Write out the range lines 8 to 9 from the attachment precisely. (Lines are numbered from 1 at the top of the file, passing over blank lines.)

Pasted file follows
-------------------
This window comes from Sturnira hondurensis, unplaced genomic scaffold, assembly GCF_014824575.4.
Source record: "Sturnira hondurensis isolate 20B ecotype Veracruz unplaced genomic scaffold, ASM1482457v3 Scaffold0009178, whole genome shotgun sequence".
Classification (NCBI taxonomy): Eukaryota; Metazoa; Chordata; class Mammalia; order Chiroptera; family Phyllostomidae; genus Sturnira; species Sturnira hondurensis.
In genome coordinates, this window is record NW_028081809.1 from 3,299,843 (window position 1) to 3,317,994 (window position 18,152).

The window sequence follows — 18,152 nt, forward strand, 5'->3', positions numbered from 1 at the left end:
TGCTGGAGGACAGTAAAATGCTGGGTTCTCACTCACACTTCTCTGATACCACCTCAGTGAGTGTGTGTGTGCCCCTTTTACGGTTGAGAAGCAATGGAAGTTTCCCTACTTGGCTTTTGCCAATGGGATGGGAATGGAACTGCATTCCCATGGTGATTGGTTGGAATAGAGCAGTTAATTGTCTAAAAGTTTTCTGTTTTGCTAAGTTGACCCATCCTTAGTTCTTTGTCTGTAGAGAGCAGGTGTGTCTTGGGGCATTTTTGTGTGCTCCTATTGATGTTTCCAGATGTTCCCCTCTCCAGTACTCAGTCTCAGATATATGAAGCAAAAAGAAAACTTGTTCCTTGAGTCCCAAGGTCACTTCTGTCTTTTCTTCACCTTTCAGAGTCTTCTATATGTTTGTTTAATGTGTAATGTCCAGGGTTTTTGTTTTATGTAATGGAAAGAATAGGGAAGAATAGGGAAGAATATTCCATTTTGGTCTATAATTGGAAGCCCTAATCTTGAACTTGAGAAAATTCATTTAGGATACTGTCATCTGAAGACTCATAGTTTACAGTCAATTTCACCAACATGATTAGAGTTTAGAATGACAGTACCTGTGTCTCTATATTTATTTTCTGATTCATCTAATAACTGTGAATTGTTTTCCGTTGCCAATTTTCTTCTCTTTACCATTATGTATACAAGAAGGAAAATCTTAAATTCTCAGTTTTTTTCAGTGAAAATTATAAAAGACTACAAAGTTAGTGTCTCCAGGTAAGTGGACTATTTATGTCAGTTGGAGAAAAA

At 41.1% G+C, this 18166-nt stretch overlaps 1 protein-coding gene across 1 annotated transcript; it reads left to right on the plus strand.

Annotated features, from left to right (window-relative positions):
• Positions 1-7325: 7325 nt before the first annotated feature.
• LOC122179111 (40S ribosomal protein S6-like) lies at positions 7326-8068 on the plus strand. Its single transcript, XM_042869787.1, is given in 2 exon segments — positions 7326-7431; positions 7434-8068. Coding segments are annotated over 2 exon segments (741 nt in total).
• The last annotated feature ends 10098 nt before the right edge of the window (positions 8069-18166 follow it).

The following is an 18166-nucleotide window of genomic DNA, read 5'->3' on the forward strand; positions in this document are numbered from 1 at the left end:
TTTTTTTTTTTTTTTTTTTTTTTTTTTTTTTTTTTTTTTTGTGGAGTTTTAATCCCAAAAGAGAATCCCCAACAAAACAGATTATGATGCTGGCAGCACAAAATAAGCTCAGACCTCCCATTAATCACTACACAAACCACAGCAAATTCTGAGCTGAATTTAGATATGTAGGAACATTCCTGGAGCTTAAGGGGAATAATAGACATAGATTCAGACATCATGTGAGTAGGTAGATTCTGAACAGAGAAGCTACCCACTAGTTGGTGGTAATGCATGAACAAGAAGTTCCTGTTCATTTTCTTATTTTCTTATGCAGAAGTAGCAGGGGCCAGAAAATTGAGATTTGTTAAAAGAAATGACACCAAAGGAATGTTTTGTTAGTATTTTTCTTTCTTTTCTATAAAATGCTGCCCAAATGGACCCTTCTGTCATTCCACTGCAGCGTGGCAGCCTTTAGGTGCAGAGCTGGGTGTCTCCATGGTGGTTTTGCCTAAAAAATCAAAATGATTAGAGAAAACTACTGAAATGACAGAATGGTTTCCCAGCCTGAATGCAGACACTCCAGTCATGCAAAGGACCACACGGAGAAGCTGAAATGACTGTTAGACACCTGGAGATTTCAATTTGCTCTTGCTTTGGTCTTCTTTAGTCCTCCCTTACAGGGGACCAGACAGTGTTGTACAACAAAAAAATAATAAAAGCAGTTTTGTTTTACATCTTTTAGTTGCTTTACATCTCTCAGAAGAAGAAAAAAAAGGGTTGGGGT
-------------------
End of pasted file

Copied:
Annotated features, from left to right (window-relative positions):
• Positions 1-7325: 7325 nt before the first annotated feature.